Quality coaching at its finest


Quality Coaching At Its Finest: 18 Lessons from USA Surfing’s Joey Buran to Bring in the New Year

Nadine Dubina

USOC Coach Development


January 1, 2018 Over the past few years, I have come to recognize the importance of reflection as a way to celebrate the strengths and successes that I have experienced as well as draw out the lessons from my failures and misfortunes. Now that 2017 has drawn to a close, I think it is especially important to look back at the journey of the past year, and to highlight the moments that stand out the most.

One of these moments from 2017 doesn’t have to do specifically with my journey, but of one that was shared with me, from a fellow coach. This coach not only exemplifies our definition of quality coaching, but he brings our recently published Quality Coaching Framework (2017) to life.

This coach is USA Surfing’s Joey Buran, coach of the Junior National Surfing Team. Joey and I spoke on the phone after his team had their most dominant performance on a world stage thus far. In the history of the championships, the US has only won a medal twice, in 1984 and in 2015 (with home water advantage). At the ISA World Junior Surfing Championships held in Hyuga, Japan this past October, his team brought home 5 individual medals (1 gold, 2 silver, 1 bronze and 1 copper). More importantly, at the only team competition for the year, Team USA won gold, making every athlete a world champion and earning bragging rights for the next year to come.

Here are 18 lessons that I drew out of our conversation that every coach can take and work on implementing in the new year.

1. Focus on what’s in your control. Even when a typhoon hits the shores a week before your competition, and missiles are being shot over the host country, keep your head down and focus on bringing your best self to the competition.

2. Sometimes your best team is the ones who have put in the work. They might not be your all stars, but they’ve earned their spot through hard work, consistency and grit.

3. Get your swag on. When Japan is known for being technically perfect, and the French are reigning world champs, what did Team USA have to offer? American swag, confidence based on preparation and trust in abilities.

4. Engage to disengage. Catch little things early and address them before they become big problems. Show vulnerability and your athletes will reciprocate.

5. Come up with as many motivational sayings and analogies as you can. Throw everything at the wall and see what sticks. For this team, they ‘sealed the fruit’!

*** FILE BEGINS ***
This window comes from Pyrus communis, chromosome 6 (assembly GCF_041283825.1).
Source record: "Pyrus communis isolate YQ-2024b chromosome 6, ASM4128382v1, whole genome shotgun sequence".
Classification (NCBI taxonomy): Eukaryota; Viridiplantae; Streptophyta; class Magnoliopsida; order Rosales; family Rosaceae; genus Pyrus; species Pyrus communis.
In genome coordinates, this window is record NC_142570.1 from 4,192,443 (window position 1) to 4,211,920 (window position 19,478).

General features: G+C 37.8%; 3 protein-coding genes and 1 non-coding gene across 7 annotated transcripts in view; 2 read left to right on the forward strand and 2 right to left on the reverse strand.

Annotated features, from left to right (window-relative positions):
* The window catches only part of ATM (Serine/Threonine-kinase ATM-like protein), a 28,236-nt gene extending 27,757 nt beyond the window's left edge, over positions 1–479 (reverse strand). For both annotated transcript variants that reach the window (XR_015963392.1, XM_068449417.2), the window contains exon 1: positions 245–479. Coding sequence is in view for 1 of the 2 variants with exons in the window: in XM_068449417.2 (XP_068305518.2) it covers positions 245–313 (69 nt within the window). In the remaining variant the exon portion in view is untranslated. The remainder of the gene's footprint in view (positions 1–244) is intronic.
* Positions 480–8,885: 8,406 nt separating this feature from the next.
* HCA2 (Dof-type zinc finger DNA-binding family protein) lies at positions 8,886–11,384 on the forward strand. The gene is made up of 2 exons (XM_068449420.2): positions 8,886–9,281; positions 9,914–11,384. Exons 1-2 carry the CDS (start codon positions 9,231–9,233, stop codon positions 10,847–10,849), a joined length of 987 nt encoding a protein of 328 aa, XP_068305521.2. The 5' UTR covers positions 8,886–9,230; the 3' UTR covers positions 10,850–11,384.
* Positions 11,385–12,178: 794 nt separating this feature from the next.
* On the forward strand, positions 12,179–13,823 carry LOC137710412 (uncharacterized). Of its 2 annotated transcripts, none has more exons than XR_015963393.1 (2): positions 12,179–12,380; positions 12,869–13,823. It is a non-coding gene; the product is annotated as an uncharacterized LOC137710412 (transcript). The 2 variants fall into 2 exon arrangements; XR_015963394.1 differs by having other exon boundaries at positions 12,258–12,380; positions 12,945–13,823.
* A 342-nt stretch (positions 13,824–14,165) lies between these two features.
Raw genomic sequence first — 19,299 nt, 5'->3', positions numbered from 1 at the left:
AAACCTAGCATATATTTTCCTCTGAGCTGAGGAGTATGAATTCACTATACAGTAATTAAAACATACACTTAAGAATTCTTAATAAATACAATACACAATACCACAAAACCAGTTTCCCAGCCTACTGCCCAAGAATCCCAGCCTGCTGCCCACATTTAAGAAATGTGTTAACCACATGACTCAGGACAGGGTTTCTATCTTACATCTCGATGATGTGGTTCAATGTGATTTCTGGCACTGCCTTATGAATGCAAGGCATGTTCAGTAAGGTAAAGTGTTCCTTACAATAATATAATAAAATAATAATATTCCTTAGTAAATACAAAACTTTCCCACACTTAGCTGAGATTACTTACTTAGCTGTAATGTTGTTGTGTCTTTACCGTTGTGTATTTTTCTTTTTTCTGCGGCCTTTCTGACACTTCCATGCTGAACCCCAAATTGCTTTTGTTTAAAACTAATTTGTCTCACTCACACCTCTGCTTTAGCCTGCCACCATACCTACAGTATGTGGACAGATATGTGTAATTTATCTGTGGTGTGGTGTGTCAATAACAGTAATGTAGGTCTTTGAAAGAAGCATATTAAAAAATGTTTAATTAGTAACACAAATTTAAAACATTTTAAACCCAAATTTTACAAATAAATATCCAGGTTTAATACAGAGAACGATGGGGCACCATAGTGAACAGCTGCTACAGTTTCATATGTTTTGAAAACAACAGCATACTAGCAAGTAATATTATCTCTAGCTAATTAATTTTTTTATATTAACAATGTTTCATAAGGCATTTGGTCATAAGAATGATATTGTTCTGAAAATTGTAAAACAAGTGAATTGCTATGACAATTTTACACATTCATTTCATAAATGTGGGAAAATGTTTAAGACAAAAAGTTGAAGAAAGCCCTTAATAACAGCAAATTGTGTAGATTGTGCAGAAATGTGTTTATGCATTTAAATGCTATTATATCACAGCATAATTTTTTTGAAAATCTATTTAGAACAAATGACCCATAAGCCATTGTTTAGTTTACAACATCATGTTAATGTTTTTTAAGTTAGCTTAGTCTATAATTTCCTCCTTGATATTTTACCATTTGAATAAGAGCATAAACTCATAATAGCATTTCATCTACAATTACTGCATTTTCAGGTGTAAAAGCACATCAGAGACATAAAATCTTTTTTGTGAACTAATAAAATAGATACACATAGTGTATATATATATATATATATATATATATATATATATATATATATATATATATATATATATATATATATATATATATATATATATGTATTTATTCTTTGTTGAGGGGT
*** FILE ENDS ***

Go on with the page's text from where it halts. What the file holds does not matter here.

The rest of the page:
6. Meet your athletes where they are, not where you want them to be. Be a mentor who walks with them, guiding them through the process, and you’ll both arrive together.

7. When an athlete loses or is eliminated, find another way to engage them. Assign them a task, give them a role. Anything to keep them feeling as if they are contributing to and are still part of the team.

8. Organized chaos can be a good thing. With a bit of guidance and some faith, the ending might just turn out beautiful.

9. Think positively no matter what. Practice this at all times – in the car, at breakfast, before a wave. Catch each other in positivity.

10. Have a ‘fear no one, respect everyone’ mindset. When others try to get in your athletes’ heads, let them know that the best revenge is performing your best on a wave with your jersey on.

11. Extreme level sport requires risk – you cant be too mechanical. Encourage your athletes to forget being safe and let it rip. The same goes for your coaching. Coach from a place of strength, not fear.

12. Create the environment where everyone can be their best selves. Spend the time to build team trust so they know that they won’t be punished if they make mistakes. Instead, you’ll work through them together to continually get better.

13. Train how you want to compete. The JV team was able to beat other countries because we ‘train instinct’. Savvy, situation strategy is part of the culture.

14. Keep your coaching instruction simple and clear. Don’t give your athletes too much information.

15. Have real conversations. Get to know your athletes – their likes and dislikes, what their pets names are and what they do outside of their sport. Show that you care about them, not just them as an athlete.

16. Eliminate as many distractions as possible. Build trust within your organization and with your parents. This way, if you need to ask parents to not travel with their athlete, they respect this.

17. Provide incremental freedom to your athletes. When they earn your trust and more responsibility, don’t be afraid to give it to them.

18. No one is above the team. The star of the team is the team. When everyone is working together towards a common goal, everyone gets to come home a champion.


Congratulations to Coach Buran and all of Team USA Surfing on their accomplishments in 2017. For me, this was a conversation that I will continue to reference and use examples from for years to come. When we share ideas, principles and practices across disciplines, across sports, and across countries in an effort to raise our profession, we all win. Social Media: -Visit USA Surfing’s website here. -Follow USA Surfing on Facebook @USASurfing, Instagram @usasurfing and Twitter @usasurfteam. -Follow Joey Buran on Facebook @officialjoeyburan, Instagram @joey.buran and Twitter @joeyburan.

30 Jan 2018
31 Jan 2018